Space X is making final preparations for its second cargo flight to the International Space Station, currently scheduled for the end of next week. The flight is scheduled to lift off from Cape Canaveral in Florida on March 1, and is expected to carry about 1,500 pounds of cargo as part of NASA’s Commercial Resupply Services contract.
It has been a remarkable and exciting year for commercial spaceflight companies.
Private asteroid mining! Commercial trips to the moon! Mars settlements! We barely had time to catch our breath from the last secret organization announcement when suddenly some other team was cropping up and declaring a bold new adventure in space.
“You had the unveiling of these really audacious business plans that at first blush you would dismiss as impossible,” said journalist and aerospace analyst Jeff Foust, editor and publisher of the space-industry-watching The Space Review. “But when you look at both the technical and financial pedigree of the people backing these systems, you step back and say, ‘Well, maybe there’s something here.’”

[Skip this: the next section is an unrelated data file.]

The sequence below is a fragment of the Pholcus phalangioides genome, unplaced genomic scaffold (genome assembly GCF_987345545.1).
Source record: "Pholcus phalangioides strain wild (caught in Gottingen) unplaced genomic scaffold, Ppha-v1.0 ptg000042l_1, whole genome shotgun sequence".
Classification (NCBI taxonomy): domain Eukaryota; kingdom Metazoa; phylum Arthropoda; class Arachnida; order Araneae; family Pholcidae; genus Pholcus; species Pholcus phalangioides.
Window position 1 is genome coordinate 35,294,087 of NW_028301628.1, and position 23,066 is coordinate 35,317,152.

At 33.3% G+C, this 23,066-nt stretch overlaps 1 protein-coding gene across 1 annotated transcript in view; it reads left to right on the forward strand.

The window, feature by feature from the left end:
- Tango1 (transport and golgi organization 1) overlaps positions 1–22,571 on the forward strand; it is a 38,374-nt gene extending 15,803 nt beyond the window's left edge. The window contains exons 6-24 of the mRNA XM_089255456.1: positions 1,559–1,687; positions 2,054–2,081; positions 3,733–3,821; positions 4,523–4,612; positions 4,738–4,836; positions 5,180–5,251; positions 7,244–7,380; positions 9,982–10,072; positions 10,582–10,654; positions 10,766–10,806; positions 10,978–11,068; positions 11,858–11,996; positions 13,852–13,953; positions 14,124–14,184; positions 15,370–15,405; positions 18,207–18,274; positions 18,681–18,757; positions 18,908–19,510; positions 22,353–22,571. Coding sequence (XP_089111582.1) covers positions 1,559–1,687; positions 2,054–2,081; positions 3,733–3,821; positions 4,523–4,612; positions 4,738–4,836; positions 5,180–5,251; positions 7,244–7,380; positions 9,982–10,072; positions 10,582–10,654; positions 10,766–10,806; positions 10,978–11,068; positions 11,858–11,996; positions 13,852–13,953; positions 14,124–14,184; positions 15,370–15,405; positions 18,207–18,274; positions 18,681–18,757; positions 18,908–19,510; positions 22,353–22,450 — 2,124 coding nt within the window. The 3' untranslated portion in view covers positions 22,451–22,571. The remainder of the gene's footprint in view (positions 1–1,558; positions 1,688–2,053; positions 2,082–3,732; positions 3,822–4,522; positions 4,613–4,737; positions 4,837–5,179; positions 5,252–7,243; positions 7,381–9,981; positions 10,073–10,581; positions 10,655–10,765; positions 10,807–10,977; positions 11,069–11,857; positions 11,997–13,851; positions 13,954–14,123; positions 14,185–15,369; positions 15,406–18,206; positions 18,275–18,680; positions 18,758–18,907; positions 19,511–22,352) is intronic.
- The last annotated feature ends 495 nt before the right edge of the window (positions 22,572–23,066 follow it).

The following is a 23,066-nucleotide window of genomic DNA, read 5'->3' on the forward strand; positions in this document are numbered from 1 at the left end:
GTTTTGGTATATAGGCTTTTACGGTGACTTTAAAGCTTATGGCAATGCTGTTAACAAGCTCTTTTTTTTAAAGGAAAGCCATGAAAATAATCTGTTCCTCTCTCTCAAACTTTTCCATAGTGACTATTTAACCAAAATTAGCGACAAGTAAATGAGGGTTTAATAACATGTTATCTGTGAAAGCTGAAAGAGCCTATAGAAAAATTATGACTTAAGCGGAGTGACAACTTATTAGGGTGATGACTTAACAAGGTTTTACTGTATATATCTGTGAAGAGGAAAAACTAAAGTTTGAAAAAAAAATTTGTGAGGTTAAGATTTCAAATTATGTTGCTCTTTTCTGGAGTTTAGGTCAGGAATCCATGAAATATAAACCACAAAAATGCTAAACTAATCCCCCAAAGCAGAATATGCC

Many of these new companies have experts at their helms, founded or run by former NASA engineers and veterans of the spaceflight community. Others showed off their deep entrepreneurial pockets and touted the potential profits to be made in space.
Google Maps has officially stepped into what may be its most difficult challenge yet — mapping the alleys, ledges and trails of the world unreachable by Street View’s cars, tricycles and snowmobiles. The effort formally began on foot Monday as Google took three of its Trekker backpacks down into the Grand Canyon for the new gadgetry’s maiden voyage.
GOOGLE IS UNSTOPPABLE!
Now, this is the plan. Get your ass to Mars.